AML/CFTR 4.2.1 What is customer due diligence?

(1) Customer due diligence (or CDD), in relation to a customer of a firm, is all of the following measures:
(a) identifying the customer;
(b) verifying the customer's identity using reliable, independent source documents, data or information;
(c) establishing whether the customer is acting on behalf of another person (in particular whether the customer is acting as a trustee);
(d) obtaining information about the sources of the customer's wealth and funds;
(e) obtaining information about the purpose and intended nature of the business relationship.
Note For paragraphs (d) and (e), see generally Part 4.6 (Customer identification documentation). For the extent and detail of the information to be obtained, see rule 4.6.3 (Risks associated with the economic activity — general), rule 4.6.4 (2) (Risks associated with the economic activity — source of wealth and funds) and rule 4.6.5 (2) (Risks associated with the economic activity — purpose and intended nature of business relationship).
(2) If the customer is acting on behalf of another person (A), CDD also includes:
(a) verifying that the customer is authorised to act on behalf of A;
(b) identifying A; and
(c) verifying A's identity using reliable, independent source documents, data or information.
(3) If the customer is a legal person or legal arrangement, CDD also includes:
(a) verifying that any person (B) purporting to act on behalf of the customer is authorised to act on behalf of the customer;
(b) identifying B;
(c) verifying B's identity using reliable, independent source documents, data or information;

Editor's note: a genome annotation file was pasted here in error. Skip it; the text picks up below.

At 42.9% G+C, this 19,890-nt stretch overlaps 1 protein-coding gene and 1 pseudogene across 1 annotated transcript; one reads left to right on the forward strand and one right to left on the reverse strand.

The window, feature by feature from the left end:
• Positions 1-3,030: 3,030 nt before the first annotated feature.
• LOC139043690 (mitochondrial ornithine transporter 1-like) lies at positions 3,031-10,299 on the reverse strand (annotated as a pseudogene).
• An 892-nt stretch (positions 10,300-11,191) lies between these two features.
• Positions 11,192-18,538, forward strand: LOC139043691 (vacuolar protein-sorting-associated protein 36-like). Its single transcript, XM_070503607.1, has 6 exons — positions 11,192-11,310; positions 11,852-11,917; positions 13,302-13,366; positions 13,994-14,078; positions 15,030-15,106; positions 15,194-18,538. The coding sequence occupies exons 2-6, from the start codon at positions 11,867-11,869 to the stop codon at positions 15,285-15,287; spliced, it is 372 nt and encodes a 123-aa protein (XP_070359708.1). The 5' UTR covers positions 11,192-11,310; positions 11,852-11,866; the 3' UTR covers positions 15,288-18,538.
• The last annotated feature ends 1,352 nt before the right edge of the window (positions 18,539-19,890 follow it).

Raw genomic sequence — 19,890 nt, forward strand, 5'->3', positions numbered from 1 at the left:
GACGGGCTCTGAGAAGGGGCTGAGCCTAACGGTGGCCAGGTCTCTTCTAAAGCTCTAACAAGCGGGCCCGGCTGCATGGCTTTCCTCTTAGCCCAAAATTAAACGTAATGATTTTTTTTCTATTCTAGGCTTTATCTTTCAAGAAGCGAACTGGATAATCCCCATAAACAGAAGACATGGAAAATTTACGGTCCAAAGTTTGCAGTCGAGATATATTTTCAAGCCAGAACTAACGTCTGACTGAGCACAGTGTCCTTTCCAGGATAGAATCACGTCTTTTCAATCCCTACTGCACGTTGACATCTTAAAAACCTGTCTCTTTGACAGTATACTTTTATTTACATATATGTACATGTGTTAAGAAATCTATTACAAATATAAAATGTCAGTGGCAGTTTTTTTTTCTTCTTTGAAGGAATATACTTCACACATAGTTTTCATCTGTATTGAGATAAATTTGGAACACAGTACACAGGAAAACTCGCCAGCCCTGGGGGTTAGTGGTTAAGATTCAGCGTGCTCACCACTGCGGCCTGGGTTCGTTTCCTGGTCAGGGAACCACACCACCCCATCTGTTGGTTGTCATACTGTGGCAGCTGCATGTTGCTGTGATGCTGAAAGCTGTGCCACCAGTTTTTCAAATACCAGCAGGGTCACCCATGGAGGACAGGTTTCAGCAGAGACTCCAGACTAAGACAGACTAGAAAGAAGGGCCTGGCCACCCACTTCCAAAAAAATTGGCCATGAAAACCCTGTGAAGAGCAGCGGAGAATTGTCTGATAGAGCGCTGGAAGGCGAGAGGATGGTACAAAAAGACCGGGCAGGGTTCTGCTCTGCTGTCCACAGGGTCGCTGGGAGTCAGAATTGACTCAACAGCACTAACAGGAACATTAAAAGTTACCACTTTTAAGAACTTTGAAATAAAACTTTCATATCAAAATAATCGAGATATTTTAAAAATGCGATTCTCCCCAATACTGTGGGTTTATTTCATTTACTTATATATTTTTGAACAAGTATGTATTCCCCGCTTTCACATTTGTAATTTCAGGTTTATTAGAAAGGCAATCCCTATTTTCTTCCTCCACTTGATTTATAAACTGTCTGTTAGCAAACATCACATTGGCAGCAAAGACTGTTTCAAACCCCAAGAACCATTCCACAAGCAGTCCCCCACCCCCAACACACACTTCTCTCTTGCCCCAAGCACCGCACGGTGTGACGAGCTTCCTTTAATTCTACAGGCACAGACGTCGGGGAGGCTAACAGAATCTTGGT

(d) verifying the legal status of the customer;
(e) taking reasonable measures, on a risk-sensitive basis:
(i) to understand the customer's ownership and control structure; and
(ii) to establish the individuals who ultimately own or control the customer, including the individuals who exercise ultimate effective control over the customer; and
(f) establishing whether B is a beneficial owner.
(4) If the customer is a legal person or legal arrangement, and a person purporting to act on behalf of the customer is not a beneficial owner of the customer, CDD also includes:
(a) identifying the beneficial owner; and
(b) verifying the beneficial owner's identity using reliable, independent source documents, data or information.
(5) For subrule (3) (e) (ii), examples of the measures required include:
(a) if the customer is a company — identifying the individuals with a controlling interest and the individuals who comprise the mind and management of the customer; and

Note See rule 4.6.8 (Customer identification documentation — corporations).
(b) if the customer is a legal arrangement — identifying the parties to the arrangement, including the person exercising effective control over the arrangement.

Note See rule 4.3.9 (Extent of CDD — legal persons and arrangements) and rule 4.6.11 (Customer identification documentation — legal arrangements).
Derived by QFCRA RM/2019-8 (as from 1st February 2020)